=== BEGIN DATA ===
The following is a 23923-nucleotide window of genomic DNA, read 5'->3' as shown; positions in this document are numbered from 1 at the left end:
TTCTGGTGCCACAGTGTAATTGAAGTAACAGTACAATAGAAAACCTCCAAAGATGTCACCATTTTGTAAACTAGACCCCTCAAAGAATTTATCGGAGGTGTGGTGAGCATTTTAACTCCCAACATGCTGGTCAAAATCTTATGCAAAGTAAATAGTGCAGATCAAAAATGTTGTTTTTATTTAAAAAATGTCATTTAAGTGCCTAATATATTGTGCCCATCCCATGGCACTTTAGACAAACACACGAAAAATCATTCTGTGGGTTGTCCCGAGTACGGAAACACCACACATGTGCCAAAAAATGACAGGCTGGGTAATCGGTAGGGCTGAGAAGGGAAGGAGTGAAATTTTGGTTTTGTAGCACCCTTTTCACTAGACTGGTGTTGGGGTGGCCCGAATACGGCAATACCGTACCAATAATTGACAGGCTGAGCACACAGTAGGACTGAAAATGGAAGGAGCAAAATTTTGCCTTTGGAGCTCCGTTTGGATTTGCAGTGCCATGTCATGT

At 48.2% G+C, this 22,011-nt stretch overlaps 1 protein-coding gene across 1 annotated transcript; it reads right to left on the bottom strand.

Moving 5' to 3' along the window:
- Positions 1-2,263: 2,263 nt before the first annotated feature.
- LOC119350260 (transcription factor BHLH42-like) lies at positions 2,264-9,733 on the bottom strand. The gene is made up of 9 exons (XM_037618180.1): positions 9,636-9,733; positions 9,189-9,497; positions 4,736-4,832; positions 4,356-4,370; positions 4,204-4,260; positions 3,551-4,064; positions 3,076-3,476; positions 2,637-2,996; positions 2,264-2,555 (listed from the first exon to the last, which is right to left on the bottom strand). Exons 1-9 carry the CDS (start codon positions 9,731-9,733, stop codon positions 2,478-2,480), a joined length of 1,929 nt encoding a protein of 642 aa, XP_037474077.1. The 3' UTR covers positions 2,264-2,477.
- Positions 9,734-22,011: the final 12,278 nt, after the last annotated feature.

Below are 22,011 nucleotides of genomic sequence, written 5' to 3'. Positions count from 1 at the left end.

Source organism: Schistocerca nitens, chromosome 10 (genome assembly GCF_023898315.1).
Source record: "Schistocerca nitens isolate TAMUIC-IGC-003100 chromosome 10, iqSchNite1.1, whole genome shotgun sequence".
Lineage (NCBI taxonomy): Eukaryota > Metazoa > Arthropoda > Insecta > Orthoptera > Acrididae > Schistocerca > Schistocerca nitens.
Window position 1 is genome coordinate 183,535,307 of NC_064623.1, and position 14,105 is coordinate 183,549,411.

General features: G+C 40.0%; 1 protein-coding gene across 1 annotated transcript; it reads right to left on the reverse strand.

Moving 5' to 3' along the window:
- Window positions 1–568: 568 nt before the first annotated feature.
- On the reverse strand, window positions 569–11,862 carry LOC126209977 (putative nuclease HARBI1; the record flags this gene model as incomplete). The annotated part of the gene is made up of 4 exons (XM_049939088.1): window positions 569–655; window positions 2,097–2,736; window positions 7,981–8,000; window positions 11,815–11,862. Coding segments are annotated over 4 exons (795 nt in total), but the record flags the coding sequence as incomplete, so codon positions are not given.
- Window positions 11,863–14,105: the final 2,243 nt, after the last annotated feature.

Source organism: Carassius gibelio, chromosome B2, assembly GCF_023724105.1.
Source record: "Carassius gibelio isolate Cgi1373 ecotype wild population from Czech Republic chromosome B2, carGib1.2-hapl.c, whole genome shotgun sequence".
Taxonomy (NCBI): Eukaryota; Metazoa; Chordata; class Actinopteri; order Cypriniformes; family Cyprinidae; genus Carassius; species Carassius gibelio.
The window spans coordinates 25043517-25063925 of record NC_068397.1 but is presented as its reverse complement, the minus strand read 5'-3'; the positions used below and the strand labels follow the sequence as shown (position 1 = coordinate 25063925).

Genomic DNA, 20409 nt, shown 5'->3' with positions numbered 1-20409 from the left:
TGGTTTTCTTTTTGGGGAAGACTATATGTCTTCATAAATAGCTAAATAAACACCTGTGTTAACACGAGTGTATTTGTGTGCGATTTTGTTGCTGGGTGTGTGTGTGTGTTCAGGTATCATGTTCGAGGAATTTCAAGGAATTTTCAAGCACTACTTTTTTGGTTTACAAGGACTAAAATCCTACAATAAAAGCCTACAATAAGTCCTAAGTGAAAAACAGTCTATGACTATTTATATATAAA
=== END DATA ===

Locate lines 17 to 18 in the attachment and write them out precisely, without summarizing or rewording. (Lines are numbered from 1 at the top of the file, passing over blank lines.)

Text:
- Window positions 11,863–14,105: the final 2,243 nt, after the last annotated feature.

Source organism: Carassius gibelio, chromosome B2, assembly GCF_023724105.1.